This is such a small thing but so very important. When you hear what your partner is expressing, you validate them. Let’s say you are out for a drive. You’ve got good tunes on the radio and both of you are feeling relaxed. Your partner is looking out the car window, and makes an idle observation:  “Wow, the light right now is just gorgeous.” You could easily just nod your head and keep on going. But to reinforce your attachment, do the small thing: “Oh yes, it really is.” Right there you’ve sent a message to your partner that you heard what they said and that you’ve shared in their observation. That feels good.

When you hear what your partner is expressing, you validate them

 

Small ways to build intimacy

You and your partner don’t need to do a life-overhaul seminar to increase your intimacy.  There are so many small ways you can do this- bringing her a morning coffee prepared exactly the way she likes it.  Having a 10-minute in-person conversation with no cell phones in hand, just focusing on exchanging with each other. A quick praise of the great meal your partner has prepared or thanking them for picking up the dry cleaning.

Walk in nature

The benefits of “forest bathing” have been documented in the Japanese culture. Walking slowly and mindfully in nature is a small, no-cost way to attach to your partner. You may be tempted to do something closer to home, such as mall-walk together, but this will not provide you with the same positive takeaway.  Mall-walking contains a really strong sense of stimuli (and you may be tempted to use this time to also run errands, which defeats the attachment-goal of this exercise).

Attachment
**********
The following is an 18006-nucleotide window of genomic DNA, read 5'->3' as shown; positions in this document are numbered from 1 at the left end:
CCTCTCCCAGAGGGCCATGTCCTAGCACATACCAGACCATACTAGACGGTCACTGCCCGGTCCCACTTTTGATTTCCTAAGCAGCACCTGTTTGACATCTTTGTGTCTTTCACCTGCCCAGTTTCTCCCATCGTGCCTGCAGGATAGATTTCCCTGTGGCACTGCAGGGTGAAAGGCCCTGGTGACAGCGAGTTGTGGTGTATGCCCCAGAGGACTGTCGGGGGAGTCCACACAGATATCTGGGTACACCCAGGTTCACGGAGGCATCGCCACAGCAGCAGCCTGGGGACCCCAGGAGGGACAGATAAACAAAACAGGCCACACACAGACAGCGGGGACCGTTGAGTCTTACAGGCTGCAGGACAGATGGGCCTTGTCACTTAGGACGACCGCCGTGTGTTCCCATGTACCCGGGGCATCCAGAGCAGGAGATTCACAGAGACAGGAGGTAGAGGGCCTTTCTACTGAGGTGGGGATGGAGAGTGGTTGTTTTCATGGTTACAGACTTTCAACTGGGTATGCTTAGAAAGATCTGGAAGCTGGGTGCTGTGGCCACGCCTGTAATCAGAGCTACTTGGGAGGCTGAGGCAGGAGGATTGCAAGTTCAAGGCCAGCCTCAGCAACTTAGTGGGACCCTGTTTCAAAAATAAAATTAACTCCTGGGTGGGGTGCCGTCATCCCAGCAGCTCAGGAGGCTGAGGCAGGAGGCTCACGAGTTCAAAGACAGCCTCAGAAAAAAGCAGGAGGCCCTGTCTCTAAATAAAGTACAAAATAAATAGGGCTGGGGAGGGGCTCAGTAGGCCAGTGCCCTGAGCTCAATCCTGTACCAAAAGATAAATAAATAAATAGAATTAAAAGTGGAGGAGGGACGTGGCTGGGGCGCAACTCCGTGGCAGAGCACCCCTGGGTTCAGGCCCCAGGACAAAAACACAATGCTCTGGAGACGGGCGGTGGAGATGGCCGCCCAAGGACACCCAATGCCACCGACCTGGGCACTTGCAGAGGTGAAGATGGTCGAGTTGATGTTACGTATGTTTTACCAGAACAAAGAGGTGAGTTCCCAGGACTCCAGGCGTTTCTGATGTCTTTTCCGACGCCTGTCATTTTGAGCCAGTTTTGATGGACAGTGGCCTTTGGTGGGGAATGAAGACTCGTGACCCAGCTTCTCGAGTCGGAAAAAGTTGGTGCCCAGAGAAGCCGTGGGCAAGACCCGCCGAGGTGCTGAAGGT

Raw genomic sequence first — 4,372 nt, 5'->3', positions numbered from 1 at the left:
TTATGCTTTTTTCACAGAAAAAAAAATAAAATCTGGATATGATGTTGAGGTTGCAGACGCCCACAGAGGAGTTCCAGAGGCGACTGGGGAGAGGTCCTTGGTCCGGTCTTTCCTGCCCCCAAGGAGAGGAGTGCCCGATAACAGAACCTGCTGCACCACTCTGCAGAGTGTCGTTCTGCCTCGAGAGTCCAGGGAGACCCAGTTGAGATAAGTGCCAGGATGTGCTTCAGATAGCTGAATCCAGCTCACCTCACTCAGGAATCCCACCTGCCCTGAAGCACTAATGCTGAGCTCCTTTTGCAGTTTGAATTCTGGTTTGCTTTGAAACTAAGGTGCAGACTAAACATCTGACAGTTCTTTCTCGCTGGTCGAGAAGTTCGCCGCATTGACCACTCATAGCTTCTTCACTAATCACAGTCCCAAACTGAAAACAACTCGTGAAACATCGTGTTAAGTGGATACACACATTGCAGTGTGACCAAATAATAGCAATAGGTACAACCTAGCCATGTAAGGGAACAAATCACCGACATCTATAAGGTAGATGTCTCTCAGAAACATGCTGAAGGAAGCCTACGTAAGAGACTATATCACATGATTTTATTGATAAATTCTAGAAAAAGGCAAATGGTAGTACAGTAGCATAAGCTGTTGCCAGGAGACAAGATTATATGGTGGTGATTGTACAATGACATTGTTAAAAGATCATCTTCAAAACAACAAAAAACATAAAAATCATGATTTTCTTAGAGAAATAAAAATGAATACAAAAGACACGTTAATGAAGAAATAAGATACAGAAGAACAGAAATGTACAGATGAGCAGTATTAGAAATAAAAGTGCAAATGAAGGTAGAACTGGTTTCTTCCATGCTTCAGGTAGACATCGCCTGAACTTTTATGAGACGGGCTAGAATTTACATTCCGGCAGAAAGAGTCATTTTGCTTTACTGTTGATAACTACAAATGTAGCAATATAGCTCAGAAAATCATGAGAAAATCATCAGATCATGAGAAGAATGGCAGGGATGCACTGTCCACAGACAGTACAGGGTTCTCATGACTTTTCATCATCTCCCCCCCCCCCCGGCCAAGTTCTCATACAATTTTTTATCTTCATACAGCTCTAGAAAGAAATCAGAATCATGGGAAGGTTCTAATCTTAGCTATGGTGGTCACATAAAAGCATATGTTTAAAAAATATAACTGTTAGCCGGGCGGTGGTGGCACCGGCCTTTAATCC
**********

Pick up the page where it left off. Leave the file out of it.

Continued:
Be open with your needs and emotions

Sharing your needs directly, rather than using a “game-playing” style of communication, is key to creating a secure attachment with a partner.  When your partner asks if something is wrong, tell him what it is, rather than stating a vague “nothing” and then pouting about it. When you state your needs directly, your partner is relieved because he doesn’t have to guess what is going on in your head.  This translates to the better attachment between the two of you.

Build yourselves a community

Having attachments outside of your relationship has a lovely effect in helping you both stay attached to each other. Your involvement in neighborhood groups, the house of worship of your choice, volunteer work, your children’s school, all of these is beneficial to your sense of belonging and attachment.

Having attachments outside of your relationship has a lovely effect in helping you both stay attached to each other

Have more sex

One of the best ways to enhance your secure attachment to your partner is to have sex.  The hormones released after orgasm, oxytocin – are proven to increase your feelings of connection and trust.  It’s a small but wonderful thing, right?

Have more sex

Wrapping up

By following these ideas you will be able to not only build a secure attachment with your spouse but also reap benefits of such a rewarding relationship for very, many years to come. As secure attachment is the linchpin of any happy relationship and you owe it to yourself to work consistently at building a secure and long sustaining attachment with your partner.